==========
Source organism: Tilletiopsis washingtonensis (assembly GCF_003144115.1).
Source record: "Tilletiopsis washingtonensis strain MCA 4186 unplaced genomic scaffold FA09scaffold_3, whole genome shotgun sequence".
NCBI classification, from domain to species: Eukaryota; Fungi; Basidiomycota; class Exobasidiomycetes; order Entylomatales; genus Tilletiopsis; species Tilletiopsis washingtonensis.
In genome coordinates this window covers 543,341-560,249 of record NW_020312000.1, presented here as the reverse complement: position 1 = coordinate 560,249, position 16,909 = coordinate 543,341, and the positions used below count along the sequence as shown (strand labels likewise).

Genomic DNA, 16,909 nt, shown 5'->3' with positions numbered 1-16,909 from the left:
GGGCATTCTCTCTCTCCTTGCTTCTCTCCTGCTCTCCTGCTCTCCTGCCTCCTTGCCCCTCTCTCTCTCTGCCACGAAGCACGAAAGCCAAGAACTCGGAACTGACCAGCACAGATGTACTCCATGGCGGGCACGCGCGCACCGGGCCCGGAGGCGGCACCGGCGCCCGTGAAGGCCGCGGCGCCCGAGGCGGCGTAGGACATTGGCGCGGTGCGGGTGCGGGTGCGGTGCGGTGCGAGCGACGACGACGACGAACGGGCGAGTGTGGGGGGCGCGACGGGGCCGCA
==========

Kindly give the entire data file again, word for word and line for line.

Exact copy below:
Source organism: Tilletiopsis washingtonensis (assembly GCF_003144115.1).
Source record: "Tilletiopsis washingtonensis strain MCA 4186 unplaced genomic scaffold FA09scaffold_3, whole genome shotgun sequence".
NCBI classification, from domain to species: Eukaryota; Fungi; Basidiomycota; class Exobasidiomycetes; order Entylomatales; genus Tilletiopsis; species Tilletiopsis washingtonensis.
In genome coordinates this window covers 543,341-560,249 of record NW_020312000.1, presented here as the reverse complement: position 1 = coordinate 560,249, position 16,909 = coordinate 543,341, and the positions used below count along the sequence as shown (strand labels likewise).

Genomic DNA, 16,909 nt, shown 5'->3' with positions numbered 1-16,909 from the left:
GGGCATTCTCTCTCTCCTTGCTTCTCTCCTGCTCTCCTGCTCTCCTGCCTCCTTGCCCCTCTCTCTCTCTGCCACGAAGCACGAAAGCCAAGAACTCGGAACTGACCAGCACAGATGTACTCCATGGCGGGCACGCGCGCACCGGGCCCGGAGGCGGCACCGGCGCCCGTGAAGGCCGCGGCGCCCGAGGCGGCGTAGGACATTGGCGCGGTGCGGGTGCGGGTGCGGTGCGGTGCGAGCGACGACGACGACGAACGGGCGAGTGTGGGGGGCGCGACGGGGCCGCA